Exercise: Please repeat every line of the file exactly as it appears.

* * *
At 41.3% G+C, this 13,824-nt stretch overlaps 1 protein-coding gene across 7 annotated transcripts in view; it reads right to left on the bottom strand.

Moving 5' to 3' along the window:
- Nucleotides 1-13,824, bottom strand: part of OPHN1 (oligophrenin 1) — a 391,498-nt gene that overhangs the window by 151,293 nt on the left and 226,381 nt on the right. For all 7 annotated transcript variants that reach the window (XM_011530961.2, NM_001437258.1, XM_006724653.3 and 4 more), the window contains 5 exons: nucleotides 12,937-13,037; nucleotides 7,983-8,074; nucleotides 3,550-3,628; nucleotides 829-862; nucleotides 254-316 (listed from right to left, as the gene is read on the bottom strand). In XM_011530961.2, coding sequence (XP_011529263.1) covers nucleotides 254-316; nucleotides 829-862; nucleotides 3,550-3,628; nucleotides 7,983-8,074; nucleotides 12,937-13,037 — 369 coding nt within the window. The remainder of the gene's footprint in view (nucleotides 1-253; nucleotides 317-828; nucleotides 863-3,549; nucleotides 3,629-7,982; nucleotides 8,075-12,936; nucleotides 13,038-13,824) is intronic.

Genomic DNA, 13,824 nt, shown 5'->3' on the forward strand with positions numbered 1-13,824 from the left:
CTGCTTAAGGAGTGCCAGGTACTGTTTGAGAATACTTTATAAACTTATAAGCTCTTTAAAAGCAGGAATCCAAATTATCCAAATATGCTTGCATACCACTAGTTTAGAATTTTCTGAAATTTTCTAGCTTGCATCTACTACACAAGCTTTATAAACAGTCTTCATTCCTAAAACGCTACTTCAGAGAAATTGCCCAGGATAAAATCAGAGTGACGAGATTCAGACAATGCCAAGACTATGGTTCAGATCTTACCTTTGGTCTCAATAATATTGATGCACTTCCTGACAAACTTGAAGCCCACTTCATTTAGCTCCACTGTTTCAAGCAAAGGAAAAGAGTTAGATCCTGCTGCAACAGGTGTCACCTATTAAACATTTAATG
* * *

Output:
At 41.3% G+C, this 13,824-nt stretch overlaps 1 protein-coding gene across 7 annotated transcripts in view; it reads right to left on the bottom strand.

Moving 5' to 3' along the window:
- Nucleotides 1-13,824, bottom strand: part of OPHN1 (oligophrenin 1) — a 391,498-nt gene that overhangs the window by 151,293 nt on the left and 226,381 nt on the right. For all 7 annotated transcript variants that reach the window (XM_011530961.2, NM_001437258.1, XM_006724653.3 and 4 more), the window contains 5 exons: nucleotides 12,937-13,037; nucleotides 7,983-8,074; nucleotides 3,550-3,628; nucleotides 829-862; nucleotides 254-316 (listed from right to left, as the gene is read on the bottom strand). In XM_011530961.2, coding sequence (XP_011529263.1) covers nucleotides 254-316; nucleotides 829-862; nucleotides 3,550-3,628; nucleotides 7,983-8,074; nucleotides 12,937-13,037 — 369 coding nt within the window. The remainder of the gene's footprint in view (nucleotides 1-253; nucleotides 317-828; nucleotides 863-3,549; nucleotides 3,629-7,982; nucleotides 8,075-12,936; nucleotides 13,038-13,824) is intronic.

Genomic DNA, 13,824 nt, shown 5'->3' on the forward strand with positions numbered 1-13,824 from the left:
CTGCTTAAGGAGTGCCAGGTACTGTTTGAGAATACTTTATAAACTTATAAGCTCTTTAAAAGCAGGAATCCAAATTATCCAAATATGCTTGCATACCACTAGTTTAGAATTTTCTGAAATTTTCTAGCTTGCATCTACTACACAAGCTTTATAAACAGTCTTCATTCCTAAAACGCTACTTCAGAGAAATTGCCCAGGATAAAATCAGAGTGACGAGATTCAGACAATGCCAAGACTATGGTTCAGATCTTACCTTTGGTCTCAATAATATTGATGCACTTCCTGACAAACTTGAAGCCCACTTCATTTAGCTCCACTGTTTCAAGCAAAGGAAAAGAGTTAGATCCTGCTGCAACAGGTGTCACCTATTAAACATTTAATG